Kevin Costner stars in a Scorsese-style western soap with property rights and other themes every landowner will relate to…


Yellowstone might be one of the best westerns you’ve ever seen.

A modern-day cowboy plot serialized for streaming services and cable, the series is currently three seasons in, just in time for this COVID-lockdown, binge-watching era.

Yellowstone is a Kevin Costner-led take on soaps like Dallas, with a Martin Scorsese or Quentin Tarantino twist — in other words, the violence and body count can be a little over the top at times.

That said, the series has been a ratings smash. The plot revolves around a landowner and patriarch confronted by almost every imaginable threat to his ranch and family legacy.

The Yellowstone Dutton Ranch is a large ranch in Montana, U.S. — one of the largest contiguous properties of its kind in all of America. It is a seventh-generation family-owned operation and John Dutton (played by Costner doing his best Clint Eastwood), the patriarch, intends to keep it that way. John fiercely protects his property for his family, with the goal that his son can take over from him and have something to leave to his grandson in turn. The ranch is his family legacy.

The constant conflict and struggle to survive can be explained by the series’ unspoken elephant in the room:  inadequate respect and protection for property rights.

Viewed through the lens of property rights, Yellowstone dramatizes how a property rights regime really is the key to peace and prosperity.

Because government sure isn’t.

The show depicts Dutton’s enemies leveraging government interventions like environmental regulations and corrupt cops to dispossess him at every opportunity.

Everyone wants the land the Dutton family has worked and protected for generations. As John Dutton says in the second season:

“It’s the one constant in life — if you build something worth having, someone’s going to try and take it.”

And to take it, they try! 

The first episode starts with one of the Dutton sons, Jamie, the family lawyer, in court, defending against eminent domain (expropriation). And it only gets worse from there, with groups from all sides fighting for the property.

The leader of the neighbouring Native reservation puts plans into motion to get his people’s traditional lands back, so that it can be returned to be the way it was before settlers set foot on it. 

A California land developer wants it to build his own piece of heaven there for many people to enjoy. He believes he has “the right” to be there and if it involves “taking by force or underhanded means,” then so be it. He is not giving up.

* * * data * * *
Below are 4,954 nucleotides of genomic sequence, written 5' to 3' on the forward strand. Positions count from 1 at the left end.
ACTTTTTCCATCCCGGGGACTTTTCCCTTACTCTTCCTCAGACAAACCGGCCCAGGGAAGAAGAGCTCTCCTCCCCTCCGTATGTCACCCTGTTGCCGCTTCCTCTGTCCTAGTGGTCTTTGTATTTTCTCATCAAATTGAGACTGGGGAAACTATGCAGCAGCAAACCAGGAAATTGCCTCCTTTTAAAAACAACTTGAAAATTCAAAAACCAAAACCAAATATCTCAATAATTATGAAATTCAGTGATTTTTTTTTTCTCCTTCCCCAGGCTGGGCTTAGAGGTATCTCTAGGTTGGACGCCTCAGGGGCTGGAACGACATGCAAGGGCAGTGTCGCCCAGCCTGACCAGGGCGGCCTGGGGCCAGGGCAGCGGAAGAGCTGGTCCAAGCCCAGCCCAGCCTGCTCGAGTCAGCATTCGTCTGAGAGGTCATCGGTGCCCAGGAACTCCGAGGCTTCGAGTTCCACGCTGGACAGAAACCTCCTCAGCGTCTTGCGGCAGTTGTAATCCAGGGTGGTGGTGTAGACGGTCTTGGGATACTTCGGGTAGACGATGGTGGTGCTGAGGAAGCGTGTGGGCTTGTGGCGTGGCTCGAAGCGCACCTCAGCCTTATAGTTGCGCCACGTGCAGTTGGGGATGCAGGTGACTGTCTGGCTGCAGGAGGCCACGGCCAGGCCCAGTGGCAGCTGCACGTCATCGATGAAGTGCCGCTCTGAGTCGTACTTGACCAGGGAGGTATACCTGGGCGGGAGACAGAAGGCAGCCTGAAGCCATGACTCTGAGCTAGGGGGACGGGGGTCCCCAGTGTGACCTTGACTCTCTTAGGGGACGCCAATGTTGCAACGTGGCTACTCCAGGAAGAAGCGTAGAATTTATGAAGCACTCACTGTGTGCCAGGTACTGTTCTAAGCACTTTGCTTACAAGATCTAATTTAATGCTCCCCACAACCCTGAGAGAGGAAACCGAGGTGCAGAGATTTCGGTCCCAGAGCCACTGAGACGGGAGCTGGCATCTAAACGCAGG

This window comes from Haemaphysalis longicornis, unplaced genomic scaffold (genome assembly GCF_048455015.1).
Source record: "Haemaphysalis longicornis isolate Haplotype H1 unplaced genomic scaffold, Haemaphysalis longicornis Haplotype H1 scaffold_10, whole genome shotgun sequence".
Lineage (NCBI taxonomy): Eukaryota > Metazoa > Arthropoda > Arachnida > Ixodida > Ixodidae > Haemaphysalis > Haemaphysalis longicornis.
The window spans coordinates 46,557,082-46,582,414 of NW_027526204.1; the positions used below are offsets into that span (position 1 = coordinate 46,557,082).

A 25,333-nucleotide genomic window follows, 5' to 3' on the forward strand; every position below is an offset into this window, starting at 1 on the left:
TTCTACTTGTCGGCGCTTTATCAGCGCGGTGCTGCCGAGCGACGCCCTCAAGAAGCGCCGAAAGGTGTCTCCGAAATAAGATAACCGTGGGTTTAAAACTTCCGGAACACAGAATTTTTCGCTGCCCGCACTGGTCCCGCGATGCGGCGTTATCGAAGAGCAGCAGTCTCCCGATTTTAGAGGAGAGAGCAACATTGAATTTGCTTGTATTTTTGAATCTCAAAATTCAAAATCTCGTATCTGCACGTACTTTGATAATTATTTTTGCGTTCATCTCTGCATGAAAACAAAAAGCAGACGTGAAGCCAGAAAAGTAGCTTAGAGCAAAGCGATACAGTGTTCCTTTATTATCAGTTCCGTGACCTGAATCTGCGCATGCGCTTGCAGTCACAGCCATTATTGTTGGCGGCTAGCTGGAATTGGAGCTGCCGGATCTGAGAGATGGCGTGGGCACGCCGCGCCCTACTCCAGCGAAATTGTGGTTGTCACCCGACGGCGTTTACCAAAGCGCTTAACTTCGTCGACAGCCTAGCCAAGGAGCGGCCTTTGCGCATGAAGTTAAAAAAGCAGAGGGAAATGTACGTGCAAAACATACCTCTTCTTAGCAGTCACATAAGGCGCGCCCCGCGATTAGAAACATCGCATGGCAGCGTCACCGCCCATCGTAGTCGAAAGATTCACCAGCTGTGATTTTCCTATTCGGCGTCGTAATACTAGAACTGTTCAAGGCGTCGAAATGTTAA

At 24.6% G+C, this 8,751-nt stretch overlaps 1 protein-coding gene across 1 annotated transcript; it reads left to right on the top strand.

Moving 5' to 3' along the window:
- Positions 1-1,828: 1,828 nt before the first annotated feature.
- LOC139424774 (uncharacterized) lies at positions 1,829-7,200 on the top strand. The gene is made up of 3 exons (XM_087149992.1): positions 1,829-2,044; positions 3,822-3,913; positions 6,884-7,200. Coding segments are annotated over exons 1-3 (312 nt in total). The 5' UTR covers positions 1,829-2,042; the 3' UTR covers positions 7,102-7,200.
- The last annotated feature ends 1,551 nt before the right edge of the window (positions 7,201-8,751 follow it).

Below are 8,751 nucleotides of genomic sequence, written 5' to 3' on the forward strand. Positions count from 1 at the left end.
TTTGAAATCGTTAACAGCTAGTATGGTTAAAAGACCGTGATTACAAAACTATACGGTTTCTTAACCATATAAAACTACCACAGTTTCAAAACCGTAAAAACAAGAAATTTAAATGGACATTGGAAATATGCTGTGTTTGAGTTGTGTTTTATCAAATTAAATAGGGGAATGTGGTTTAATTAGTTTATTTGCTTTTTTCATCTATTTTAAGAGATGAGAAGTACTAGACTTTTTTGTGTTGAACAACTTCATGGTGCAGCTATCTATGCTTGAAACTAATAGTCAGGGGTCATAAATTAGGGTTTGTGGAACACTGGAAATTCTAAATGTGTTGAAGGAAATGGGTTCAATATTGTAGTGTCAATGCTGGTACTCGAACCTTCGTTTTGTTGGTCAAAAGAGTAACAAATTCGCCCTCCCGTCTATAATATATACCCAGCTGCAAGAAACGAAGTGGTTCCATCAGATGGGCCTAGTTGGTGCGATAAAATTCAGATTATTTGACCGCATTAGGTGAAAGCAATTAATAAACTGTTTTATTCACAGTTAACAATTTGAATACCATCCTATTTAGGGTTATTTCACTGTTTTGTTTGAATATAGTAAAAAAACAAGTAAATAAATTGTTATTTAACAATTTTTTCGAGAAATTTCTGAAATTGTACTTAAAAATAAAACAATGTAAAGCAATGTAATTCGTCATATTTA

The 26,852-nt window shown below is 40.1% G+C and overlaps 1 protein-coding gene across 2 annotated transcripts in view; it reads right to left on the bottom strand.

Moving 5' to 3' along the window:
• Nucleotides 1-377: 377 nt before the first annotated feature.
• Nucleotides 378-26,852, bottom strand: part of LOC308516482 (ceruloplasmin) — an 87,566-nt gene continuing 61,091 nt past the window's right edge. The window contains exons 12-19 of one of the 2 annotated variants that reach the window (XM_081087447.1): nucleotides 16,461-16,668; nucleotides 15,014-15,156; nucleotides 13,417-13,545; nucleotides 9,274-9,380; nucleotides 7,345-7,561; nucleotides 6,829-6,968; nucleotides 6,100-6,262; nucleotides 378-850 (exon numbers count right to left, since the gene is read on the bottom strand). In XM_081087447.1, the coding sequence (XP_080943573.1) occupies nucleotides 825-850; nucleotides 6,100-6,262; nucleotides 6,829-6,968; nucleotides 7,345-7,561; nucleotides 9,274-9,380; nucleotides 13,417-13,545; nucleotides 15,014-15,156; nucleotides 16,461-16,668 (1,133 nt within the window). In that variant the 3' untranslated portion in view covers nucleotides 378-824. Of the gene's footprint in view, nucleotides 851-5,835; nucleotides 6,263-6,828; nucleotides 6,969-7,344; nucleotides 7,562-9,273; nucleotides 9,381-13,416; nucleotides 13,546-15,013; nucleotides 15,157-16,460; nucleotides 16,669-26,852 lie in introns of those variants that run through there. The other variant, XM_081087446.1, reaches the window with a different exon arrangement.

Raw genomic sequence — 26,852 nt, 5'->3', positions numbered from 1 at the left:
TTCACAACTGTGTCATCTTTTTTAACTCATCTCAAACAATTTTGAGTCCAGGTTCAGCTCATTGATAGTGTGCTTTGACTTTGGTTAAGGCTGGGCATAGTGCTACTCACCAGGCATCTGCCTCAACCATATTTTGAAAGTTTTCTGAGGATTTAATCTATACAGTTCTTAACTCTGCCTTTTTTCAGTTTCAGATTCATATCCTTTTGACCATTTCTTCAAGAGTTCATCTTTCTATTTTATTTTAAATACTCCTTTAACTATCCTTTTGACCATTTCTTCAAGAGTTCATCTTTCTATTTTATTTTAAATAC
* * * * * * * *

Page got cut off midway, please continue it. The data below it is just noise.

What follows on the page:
The parties already involved lead to some local good ol’ boys seeking to protect their own interests from both the developer and the reservation, who are also planning to build a casino off reservation land that will be in direct competition with their operation. 

As threat after threat gets either thwarted or turned back on them, the assorted landgrabbers are amazed that Dutton won’t give in. Their experience teaches that “nobody ever fights back” — which is what expropriating bullies literally bank on.

As the series goes on, some of the attackers become even more formidable, with developers who have state government with powers of eminent domain (expropriation) on their side. 

The stakes with these bullies grow even greater. An offer for a large part of the Yellowstone ranch comes with the threat that if it’s turned down, they will take it through expropriation. 

Most CAEPLA landowners will understand the lowball, take-it-or-leave-it offer scenario. But is the money worth giving up your land when it is not for sale? Will Dutton be “bought off” or will he fight for his principles, even if he stands to lose the ranch and his family’s 150-year-old legacy?

Not all landowners will identify with the ruthless, “badass” Dutton. Ultimately, he is an antihero. Forced to join the “war of each against all” that an absence of property rights creates, Dutton gives as good as he gets, and often worse: if you ever find yourself in Montana and on his bad side, never accept a ride to “the train station.”

Pipeline landowners will relate to Dutton’s most heartfelt desire — to be left alone to ranch and look after his family. But as CAEPLA has heard from landowners so many times over the decades, that simply isn’t possible without property rights.

As so many frustrated farmers and ranchers have told us, dealing with those that want to take your land can be a full-time job, which is a pretty good explanation for why thousands of pipeline landowners rely on CAEPLA to do the heavy lifting for them.

This series is an over-the-top drama with lots of violence, nudity and bad language. Like most great fiction, it really does require you to suspend your disbelief, but it’s what makes cinema like this so much fun.

Yellowstone is categorically not a show for the whole family — we would rate it R. It nonetheless features great production values, writing, directing and performances by the cast, all with a backdrop of breathtaking scenery even most Albertans and British Columbians would envy.

Above all, in the middle of all the great entertainment, it will make you think.

Yellowstone stars Kevin Costner, Wes Bentley, Kelly Reilly, Luke Grimes, Cole Hauser and Gil Birmingham. A Paramount Network production, it’s currently streaming on Amazon Prime and the fourth season will air this summer.




Pipeline Observer


Landowner-driven, CAEPLA advocates on behalf of farmers, ranchers, and other rural landowners to promote safety and environmental protection through respect for your property rights.